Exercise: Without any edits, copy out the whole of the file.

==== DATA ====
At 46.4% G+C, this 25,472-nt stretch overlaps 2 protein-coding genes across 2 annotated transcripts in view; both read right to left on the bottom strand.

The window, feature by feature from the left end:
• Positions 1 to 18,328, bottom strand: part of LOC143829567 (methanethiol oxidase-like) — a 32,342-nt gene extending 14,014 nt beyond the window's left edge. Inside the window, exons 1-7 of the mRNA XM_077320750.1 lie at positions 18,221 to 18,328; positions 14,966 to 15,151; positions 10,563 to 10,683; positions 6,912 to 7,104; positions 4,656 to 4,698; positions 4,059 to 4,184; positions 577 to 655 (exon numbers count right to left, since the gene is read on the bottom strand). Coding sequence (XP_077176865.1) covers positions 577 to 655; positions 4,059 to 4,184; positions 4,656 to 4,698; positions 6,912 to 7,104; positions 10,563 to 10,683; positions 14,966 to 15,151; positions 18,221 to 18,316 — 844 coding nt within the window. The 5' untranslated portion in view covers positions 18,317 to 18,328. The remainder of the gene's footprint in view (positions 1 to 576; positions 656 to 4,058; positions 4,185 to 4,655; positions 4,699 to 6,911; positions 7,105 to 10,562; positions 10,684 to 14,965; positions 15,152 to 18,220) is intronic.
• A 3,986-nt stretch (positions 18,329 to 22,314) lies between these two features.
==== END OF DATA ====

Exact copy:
At 46.4% G+C, this 25,472-nt stretch overlaps 2 protein-coding genes across 2 annotated transcripts in view; both read right to left on the bottom strand.

The window, feature by feature from the left end:
• Positions 1 to 18,328, bottom strand: part of LOC143829567 (methanethiol oxidase-like) — a 32,342-nt gene extending 14,014 nt beyond the window's left edge. Inside the window, exons 1-7 of the mRNA XM_077320750.1 lie at positions 18,221 to 18,328; positions 14,966 to 15,151; positions 10,563 to 10,683; positions 6,912 to 7,104; positions 4,656 to 4,698; positions 4,059 to 4,184; positions 577 to 655 (exon numbers count right to left, since the gene is read on the bottom strand). Coding sequence (XP_077176865.1) covers positions 577 to 655; positions 4,059 to 4,184; positions 4,656 to 4,698; positions 6,912 to 7,104; positions 10,563 to 10,683; positions 14,966 to 15,151; positions 18,221 to 18,316 — 844 coding nt within the window. The 5' untranslated portion in view covers positions 18,317 to 18,328. The remainder of the gene's footprint in view (positions 1 to 576; positions 656 to 4,058; positions 4,185 to 4,655; positions 4,699 to 6,911; positions 7,105 to 10,562; positions 10,684 to 14,965; positions 15,152 to 18,220) is intronic.
• A 3,986-nt stretch (positions 18,329 to 22,314) lies between these two features.